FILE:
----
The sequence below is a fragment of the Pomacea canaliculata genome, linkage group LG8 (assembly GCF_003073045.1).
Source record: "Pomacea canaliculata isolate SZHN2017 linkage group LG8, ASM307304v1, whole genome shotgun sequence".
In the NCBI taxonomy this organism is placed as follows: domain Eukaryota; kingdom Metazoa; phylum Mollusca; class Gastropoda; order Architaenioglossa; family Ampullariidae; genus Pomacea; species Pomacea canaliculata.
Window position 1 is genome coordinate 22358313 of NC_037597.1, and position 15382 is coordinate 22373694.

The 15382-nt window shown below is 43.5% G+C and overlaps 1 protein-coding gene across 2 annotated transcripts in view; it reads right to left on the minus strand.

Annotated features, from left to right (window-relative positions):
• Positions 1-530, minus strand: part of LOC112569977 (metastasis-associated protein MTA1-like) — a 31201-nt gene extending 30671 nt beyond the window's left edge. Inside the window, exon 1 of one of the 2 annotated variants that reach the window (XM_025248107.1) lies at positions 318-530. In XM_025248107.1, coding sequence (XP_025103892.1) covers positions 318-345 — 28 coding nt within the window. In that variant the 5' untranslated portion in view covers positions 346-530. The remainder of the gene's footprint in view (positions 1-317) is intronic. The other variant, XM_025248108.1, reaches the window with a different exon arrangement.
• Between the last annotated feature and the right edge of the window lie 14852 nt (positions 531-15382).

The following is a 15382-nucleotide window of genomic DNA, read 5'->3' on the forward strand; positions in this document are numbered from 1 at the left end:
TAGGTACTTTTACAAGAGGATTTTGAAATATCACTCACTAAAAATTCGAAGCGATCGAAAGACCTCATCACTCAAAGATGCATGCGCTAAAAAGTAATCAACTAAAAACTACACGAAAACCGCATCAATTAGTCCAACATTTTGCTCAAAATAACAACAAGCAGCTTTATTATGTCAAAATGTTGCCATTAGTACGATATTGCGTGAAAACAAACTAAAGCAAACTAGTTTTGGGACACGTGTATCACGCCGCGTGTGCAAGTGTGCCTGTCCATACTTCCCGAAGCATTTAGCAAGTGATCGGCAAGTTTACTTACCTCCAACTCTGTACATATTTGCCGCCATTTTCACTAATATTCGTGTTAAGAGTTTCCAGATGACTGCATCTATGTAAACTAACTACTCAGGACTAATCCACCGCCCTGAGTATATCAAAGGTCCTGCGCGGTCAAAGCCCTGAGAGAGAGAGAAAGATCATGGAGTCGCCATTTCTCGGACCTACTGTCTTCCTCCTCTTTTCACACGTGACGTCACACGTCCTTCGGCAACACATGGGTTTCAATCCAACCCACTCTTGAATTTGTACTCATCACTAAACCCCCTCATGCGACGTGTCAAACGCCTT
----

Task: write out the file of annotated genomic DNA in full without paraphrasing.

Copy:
The sequence below is a fragment of the Pomacea canaliculata genome, linkage group LG8 (assembly GCF_003073045.1).
Source record: "Pomacea canaliculata isolate SZHN2017 linkage group LG8, ASM307304v1, whole genome shotgun sequence".
In the NCBI taxonomy this organism is placed as follows: domain Eukaryota; kingdom Metazoa; phylum Mollusca; class Gastropoda; order Architaenioglossa; family Ampullariidae; genus Pomacea; species Pomacea canaliculata.
Window position 1 is genome coordinate 22358313 of NC_037597.1, and position 15382 is coordinate 22373694.

The 15382-nt window shown below is 43.5% G+C and overlaps 1 protein-coding gene across 2 annotated transcripts in view; it reads right to left on the minus strand.

Annotated features, from left to right (window-relative positions):
• Positions 1-530, minus strand: part of LOC112569977 (metastasis-associated protein MTA1-like) — a 31201-nt gene extending 30671 nt beyond the window's left edge. Inside the window, exon 1 of one of the 2 annotated variants that reach the window (XM_025248107.1) lies at positions 318-530. In XM_025248107.1, coding sequence (XP_025103892.1) covers positions 318-345 — 28 coding nt within the window. In that variant the 5' untranslated portion in view covers positions 346-530. The remainder of the gene's footprint in view (positions 1-317) is intronic. The other variant, XM_025248108.1, reaches the window with a different exon arrangement.
• Between the last annotated feature and the right edge of the window lie 14852 nt (positions 531-15382).

The following is a 15382-nucleotide window of genomic DNA, read 5'->3' on the forward strand; positions in this document are numbered from 1 at the left end:
TAGGTACTTTTACAAGAGGATTTTGAAATATCACTCACTAAAAATTCGAAGCGATCGAAAGACCTCATCACTCAAAGATGCATGCGCTAAAAAGTAATCAACTAAAAACTACACGAAAACCGCATCAATTAGTCCAACATTTTGCTCAAAATAACAACAAGCAGCTTTATTATGTCAAAATGTTGCCATTAGTACGATATTGCGTGAAAACAAACTAAAGCAAACTAGTTTTGGGACACGTGTATCACGCCGCGTGTGCAAGTGTGCCTGTCCATACTTCCCGAAGCATTTAGCAAGTGATCGGCAAGTTTACTTACCTCCAACTCTGTACATATTTGCCGCCATTTTCACTAATATTCGTGTTAAGAGTTTCCAGATGACTGCATCTATGTAAACTAACTACTCAGGACTAATCCACCGCCCTGAGTATATCAAAGGTCCTGCGCGGTCAAAGCCCTGAGAGAGAGAGAAAGATCATGGAGTCGCCATTTCTCGGACCTACTGTCTTCCTCCTCTTTTCACACGTGACGTCACACGTCCTTCGGCAACACATGGGTTTCAATCCAACCCACTCTTGAATTTGTACTCATCACTAAACCCCCTCATGCGACGTGTCAAACGCCTT